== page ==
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Garbage - No Gods No Masters Music Album Reviews

Garbage - No Gods No Masters Music Album Reviews
With pop stars once again performing garish exaggerations of what seems like real personal trauma, Shirley Manson & co. have timed their return perfectly.

Garbage made music for ’90 teens on the hunt for mild subversion but wanting sharper hooks than Nine Inch Nails or Smashing Pumpkins proffered. They weren’t so much a band as a proposition: Nirvana and Pumpkins producer Butch Vig, together with friends Duke Erickson and Steve Marker, hooked up with Shirley Manson, the keyboardist of Scottish non-starters Angelfish, to record an amalgam of goth, shoegaze, and ’60s girl groups, all held together by electronically processed guitars. On two platinum albums released during the dotcom era, the deal worked. Then their context dried up. Now, with Lil Nas X and St. Vincent performing garish exaggerations of what seems like real personal trauma, Garbage suddenly return to friendlier climes. Faster and friskier than expected, No Gods, No Masters is their strongest album since Version 2.0.

Manson and her crew don’t regard songs as vehicles for self-expression so much as iconographic collages, fan letters to a shared past, and demonstrations of mixing-board flimflammery. Skeptical of the straightforward, Garbage decorate tracks without cluttering them. The bad-boyfriend lament “Flipping You the Bird” could’ve gotten by on its toy piano alone; Vig et al. find room for more ear-catching details anyway, not least of which is the audible delight with which Manson caresses the line, “You spread your legs and gesticulate.” “Godhead”opens with programmed swooshes and vaguely Indian melodic swirls before settling on the whispery-whiskery dynamics Manson used to creepy effect on 1998’s “Hammering in My Head,” only this time she has earthier pleasures in mind: “If I had a dick/Would you let me blow it?” She expects no answer. Selling the drama, baby!

Pop stars require the media to realize themselves. David Bowie triumphed in the era of the talk-show appearance and the rock-press interview; Lil Nas X thrives on TikTok. Garbage during their prime relied on the more traditional means of promotion, and they looked and sounded like the parts they played. Goth still suits Manson like a pair of vinyl boots: the genre for drama queens, self-styled freaks, and anyone who turns eyeliner into a reflection of the soul. “Pour your misery down on me!” she demanded on Garbage’s greatest single. We know she takes her emotions seriously because she puts scare quotes around them. “Stuck inside my head/All the fuckin’ time,” she chants twenty-five years later, an audible eye roll on opener “The Men Who Rule the World.” Garbage are most powerful when they find musical complements for that din in Manson’s head. With the help of a topsy-turvy synth part and her lovely lower register, Manson turns “Uncomfortably Me” into a confessional that consumes itself; the resignation has a kick.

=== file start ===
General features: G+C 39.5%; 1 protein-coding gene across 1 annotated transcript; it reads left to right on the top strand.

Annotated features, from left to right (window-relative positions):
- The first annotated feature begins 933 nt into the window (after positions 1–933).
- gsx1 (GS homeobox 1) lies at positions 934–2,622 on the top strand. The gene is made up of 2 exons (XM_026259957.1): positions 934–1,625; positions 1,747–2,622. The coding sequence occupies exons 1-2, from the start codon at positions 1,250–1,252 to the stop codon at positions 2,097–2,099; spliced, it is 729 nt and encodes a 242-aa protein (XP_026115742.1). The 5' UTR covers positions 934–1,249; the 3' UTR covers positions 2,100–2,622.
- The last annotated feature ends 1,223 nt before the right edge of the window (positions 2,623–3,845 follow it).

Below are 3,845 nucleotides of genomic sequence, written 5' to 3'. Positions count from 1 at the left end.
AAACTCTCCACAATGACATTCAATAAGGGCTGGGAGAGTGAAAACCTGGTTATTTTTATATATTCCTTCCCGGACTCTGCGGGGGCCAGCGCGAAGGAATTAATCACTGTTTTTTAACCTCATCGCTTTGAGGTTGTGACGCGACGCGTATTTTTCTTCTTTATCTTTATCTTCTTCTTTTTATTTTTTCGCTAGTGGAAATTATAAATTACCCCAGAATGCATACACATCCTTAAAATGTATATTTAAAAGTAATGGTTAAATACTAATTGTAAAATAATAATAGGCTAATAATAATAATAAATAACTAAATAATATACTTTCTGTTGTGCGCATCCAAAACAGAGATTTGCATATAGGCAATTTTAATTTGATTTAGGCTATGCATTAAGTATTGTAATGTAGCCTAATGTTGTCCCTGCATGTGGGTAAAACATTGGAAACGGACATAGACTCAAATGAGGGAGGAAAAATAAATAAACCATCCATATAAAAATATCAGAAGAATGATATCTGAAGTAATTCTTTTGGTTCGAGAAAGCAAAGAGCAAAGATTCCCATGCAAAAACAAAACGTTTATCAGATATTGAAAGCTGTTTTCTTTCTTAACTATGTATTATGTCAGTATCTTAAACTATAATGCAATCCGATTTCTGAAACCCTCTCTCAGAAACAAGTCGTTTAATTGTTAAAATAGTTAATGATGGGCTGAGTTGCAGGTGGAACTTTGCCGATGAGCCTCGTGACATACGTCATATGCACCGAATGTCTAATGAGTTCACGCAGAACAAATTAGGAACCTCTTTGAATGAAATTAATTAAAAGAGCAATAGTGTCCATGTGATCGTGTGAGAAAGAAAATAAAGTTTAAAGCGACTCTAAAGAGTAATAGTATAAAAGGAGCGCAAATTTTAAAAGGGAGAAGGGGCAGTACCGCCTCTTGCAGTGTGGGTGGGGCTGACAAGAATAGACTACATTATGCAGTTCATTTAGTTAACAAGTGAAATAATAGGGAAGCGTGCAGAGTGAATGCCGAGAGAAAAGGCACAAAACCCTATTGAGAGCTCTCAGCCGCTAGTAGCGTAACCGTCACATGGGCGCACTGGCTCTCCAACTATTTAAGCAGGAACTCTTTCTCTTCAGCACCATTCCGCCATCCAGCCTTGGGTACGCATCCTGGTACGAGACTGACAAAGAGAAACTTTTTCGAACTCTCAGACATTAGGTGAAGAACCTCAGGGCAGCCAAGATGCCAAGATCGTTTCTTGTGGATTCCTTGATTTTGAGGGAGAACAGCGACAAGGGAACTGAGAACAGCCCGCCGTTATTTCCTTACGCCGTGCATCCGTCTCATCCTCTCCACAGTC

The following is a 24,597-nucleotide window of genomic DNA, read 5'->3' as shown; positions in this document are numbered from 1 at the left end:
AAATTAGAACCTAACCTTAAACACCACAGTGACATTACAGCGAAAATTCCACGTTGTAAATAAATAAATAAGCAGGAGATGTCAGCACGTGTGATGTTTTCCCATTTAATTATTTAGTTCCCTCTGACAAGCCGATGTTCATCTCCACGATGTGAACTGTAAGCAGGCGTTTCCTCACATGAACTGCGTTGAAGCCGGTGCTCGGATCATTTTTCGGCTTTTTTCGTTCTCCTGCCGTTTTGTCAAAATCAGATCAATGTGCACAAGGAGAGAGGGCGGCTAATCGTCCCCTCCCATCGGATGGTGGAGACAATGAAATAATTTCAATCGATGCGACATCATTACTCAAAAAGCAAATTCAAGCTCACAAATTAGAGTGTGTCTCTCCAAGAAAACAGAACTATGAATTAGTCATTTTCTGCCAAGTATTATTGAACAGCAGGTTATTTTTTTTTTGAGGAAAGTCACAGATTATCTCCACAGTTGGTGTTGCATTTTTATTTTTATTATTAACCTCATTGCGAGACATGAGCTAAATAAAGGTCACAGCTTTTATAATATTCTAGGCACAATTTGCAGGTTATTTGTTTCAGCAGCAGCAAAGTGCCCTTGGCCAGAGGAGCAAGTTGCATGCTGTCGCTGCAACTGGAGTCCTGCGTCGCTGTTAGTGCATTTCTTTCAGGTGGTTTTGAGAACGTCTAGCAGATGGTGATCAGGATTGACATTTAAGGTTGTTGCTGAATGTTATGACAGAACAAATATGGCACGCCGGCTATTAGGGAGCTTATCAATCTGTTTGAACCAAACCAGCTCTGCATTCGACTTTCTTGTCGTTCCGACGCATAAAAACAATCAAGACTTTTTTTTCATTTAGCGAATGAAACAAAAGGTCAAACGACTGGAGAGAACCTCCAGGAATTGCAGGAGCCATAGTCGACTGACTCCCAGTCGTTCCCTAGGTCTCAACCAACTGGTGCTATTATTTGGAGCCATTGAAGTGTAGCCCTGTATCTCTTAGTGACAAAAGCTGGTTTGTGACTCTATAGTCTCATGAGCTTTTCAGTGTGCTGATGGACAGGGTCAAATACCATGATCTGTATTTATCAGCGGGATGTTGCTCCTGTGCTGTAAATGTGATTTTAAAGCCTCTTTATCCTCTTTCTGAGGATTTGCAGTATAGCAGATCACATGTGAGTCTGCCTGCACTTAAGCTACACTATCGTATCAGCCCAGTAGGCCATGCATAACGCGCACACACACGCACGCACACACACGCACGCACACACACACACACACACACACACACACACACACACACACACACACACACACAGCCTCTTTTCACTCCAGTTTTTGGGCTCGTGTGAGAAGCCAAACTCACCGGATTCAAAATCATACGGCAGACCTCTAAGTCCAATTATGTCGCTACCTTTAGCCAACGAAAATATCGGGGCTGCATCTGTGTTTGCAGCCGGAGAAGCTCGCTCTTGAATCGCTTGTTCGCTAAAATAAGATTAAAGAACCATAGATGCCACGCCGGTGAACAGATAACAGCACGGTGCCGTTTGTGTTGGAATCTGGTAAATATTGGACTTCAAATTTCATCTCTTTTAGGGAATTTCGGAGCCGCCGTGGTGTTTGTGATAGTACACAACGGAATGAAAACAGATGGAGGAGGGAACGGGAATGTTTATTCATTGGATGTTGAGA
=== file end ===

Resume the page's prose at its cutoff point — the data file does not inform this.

Applying thick globs of black lipstick to received pop forms doesn’t lead to Hall of Fame nominations. Nevertheless, Version 2.0 remains my favorite album of 1998, the sharpest corner of a triptych of college-radio staples by women (Polly Jean Harvey, Courtney Love) blowing up from the inside the stereotypes projected on them. Manson, foraging through several decades of female lead-singer tropes, gained confidence; Erickson, Marker, and Vig pulled and molded and burnished material with thousands of dollars spent on aural gewgaws—a Parallel Lines for a blighted decade. I’m not sure whether No Gods, No Masters equalling Version 2.0 matters on any scheme, but, then again, Garbage have never been a band for whom significance was a thing.

And yet they do matter. They have new colleagues: A landscape where Japanese Breakfast, Wolf Alice, and Olivia Rodrigo can release albums whose stars revel in their oversized emotions establishes Garbage as an act with a lineage instead of mere plunderers of history. The young ’uns gotta top this, though: “I gotta bend or we will fall/My reality’s a metaphor,” Manson shouts over the clattering din of “The Creeps.” Gauntlet thrown.
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About Wanni Arachchige Udara Madusanka Perera

Hey, I'm Perera! I will try to give you technology reviews(mobile,gadgets,smart watch & other technology things), Automobiles, News and entertainment for built up your knowledge.
Garbage - No Gods No Masters Music Album Reviews Garbage - No Gods No Masters Music Album Reviews Reviewed by Wanni Arachchige Udara Madusanka Perera on Monday, June 21, 2021 Rating: 5

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